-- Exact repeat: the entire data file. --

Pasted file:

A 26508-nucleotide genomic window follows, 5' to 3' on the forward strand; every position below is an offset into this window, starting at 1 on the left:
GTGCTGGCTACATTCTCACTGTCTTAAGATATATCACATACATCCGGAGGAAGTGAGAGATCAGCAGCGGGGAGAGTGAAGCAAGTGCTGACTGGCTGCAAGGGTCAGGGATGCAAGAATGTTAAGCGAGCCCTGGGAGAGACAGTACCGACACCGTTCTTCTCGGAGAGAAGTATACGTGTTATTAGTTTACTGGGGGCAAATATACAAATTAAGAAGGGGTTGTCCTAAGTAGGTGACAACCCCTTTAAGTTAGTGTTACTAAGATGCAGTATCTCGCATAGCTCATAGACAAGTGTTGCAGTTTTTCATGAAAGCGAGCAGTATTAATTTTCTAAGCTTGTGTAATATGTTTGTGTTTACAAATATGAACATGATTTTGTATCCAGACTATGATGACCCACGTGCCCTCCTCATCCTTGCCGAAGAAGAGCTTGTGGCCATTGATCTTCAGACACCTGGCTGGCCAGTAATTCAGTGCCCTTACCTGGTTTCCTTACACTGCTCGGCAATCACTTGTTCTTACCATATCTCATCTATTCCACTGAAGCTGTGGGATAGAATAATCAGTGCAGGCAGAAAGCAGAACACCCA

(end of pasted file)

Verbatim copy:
A 26508-nucleotide genomic window follows, 5' to 3' on the forward strand; every position below is an offset into this window, starting at 1 on the left:
GTGCTGGCTACATTCTCACTGTCTTAAGATATATCACATACATCCGGAGGAAGTGAGAGATCAGCAGCGGGGAGAGTGAAGCAAGTGCTGACTGGCTGCAAGGGTCAGGGATGCAAGAATGTTAAGCGAGCCCTGGGAGAGACAGTACCGACACCGTTCTTCTCGGAGAGAAGTATACGTGTTATTAGTTTACTGGGGGCAAATATACAAATTAAGAAGGGGTTGTCCTAAGTAGGTGACAACCCCTTTAAGTTAGTGTTACTAAGATGCAGTATCTCGCATAGCTCATAGACAAGTGTTGCAGTTTTTCATGAAAGCGAGCAGTATTAATTTTCTAAGCTTGTGTAATATGTTTGTGTTTACAAATATGAACATGATTTTGTATCCAGACTATGATGACCCACGTGCCCTCCTCATCCTTGCCGAAGAAGAGCTTGTGGCCATTGATCTTCAGACACCTGGCTGGCCAGTAATTCAGTGCCCTTACCTGGTTTCCTTACACTGCTCGGCAATCACTTGTTCTTACCATATCTCATCTATTCCACTGAAGCTGTGGGATAGAATAATCAGTGCAGGCAGAAAGCAGAACACCCA